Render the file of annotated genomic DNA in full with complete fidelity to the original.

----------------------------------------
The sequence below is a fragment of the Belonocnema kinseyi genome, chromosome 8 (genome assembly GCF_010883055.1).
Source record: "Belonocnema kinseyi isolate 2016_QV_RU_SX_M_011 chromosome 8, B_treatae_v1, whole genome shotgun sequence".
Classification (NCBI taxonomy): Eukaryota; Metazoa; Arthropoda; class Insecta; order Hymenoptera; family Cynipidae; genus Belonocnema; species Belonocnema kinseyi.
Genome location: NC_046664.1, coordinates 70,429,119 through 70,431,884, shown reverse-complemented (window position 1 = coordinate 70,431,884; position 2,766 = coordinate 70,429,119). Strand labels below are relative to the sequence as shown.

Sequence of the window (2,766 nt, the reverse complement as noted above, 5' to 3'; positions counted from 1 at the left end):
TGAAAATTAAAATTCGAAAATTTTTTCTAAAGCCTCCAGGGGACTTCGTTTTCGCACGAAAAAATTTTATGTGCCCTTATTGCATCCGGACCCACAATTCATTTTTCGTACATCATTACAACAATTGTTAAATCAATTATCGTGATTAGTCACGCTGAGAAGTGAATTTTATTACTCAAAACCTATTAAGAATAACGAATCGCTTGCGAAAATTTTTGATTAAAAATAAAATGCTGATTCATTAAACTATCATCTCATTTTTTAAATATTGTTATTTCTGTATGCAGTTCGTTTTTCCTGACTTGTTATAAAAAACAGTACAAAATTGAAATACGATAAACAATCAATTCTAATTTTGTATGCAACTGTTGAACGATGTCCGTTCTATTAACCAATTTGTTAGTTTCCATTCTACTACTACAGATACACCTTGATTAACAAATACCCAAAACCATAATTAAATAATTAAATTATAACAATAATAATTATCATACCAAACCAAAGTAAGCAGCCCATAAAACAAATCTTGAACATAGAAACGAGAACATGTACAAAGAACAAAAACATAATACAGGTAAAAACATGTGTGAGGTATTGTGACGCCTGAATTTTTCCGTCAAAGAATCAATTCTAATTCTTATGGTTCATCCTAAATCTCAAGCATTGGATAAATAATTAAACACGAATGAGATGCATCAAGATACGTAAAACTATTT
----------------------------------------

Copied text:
The sequence below is a fragment of the Belonocnema kinseyi genome, chromosome 8 (genome assembly GCF_010883055.1).
Source record: "Belonocnema kinseyi isolate 2016_QV_RU_SX_M_011 chromosome 8, B_treatae_v1, whole genome shotgun sequence".
Classification (NCBI taxonomy): Eukaryota; Metazoa; Arthropoda; class Insecta; order Hymenoptera; family Cynipidae; genus Belonocnema; species Belonocnema kinseyi.
Genome location: NC_046664.1, coordinates 70,429,119 through 70,431,884, shown reverse-complemented (window position 1 = coordinate 70,431,884; position 2,766 = coordinate 70,429,119). Strand labels below are relative to the sequence as shown.

Sequence of the window (2,766 nt, the reverse complement as noted above, 5' to 3'; positions counted from 1 at the left end):
TGAAAATTAAAATTCGAAAATTTTTTCTAAAGCCTCCAGGGGACTTCGTTTTCGCACGAAAAAATTTTATGTGCCCTTATTGCATCCGGACCCACAATTCATTTTTCGTACATCATTACAACAATTGTTAAATCAATTATCGTGATTAGTCACGCTGAGAAGTGAATTTTATTACTCAAAACCTATTAAGAATAACGAATCGCTTGCGAAAATTTTTGATTAAAAATAAAATGCTGATTCATTAAACTATCATCTCATTTTTTAAATATTGTTATTTCTGTATGCAGTTCGTTTTTCCTGACTTGTTATAAAAAACAGTACAAAATTGAAATACGATAAACAATCAATTCTAATTTTGTATGCAACTGTTGAACGATGTCCGTTCTATTAACCAATTTGTTAGTTTCCATTCTACTACTACAGATACACCTTGATTAACAAATACCCAAAACCATAATTAAATAATTAAATTATAACAATAATAATTATCATACCAAACCAAAGTAAGCAGCCCATAAAACAAATCTTGAACATAGAAACGAGAACATGTACAAAGAACAAAAACATAATACAGGTAAAAACATGTGTGAGGTATTGTGACGCCTGAATTTTTCCGTCAAAGAATCAATTCTAATTCTTATGGTTCATCCTAAATCTCAAGCATTGGATAAATAATTAAACACGAATGAGATGCATCAAGATACGTAAAACTATTT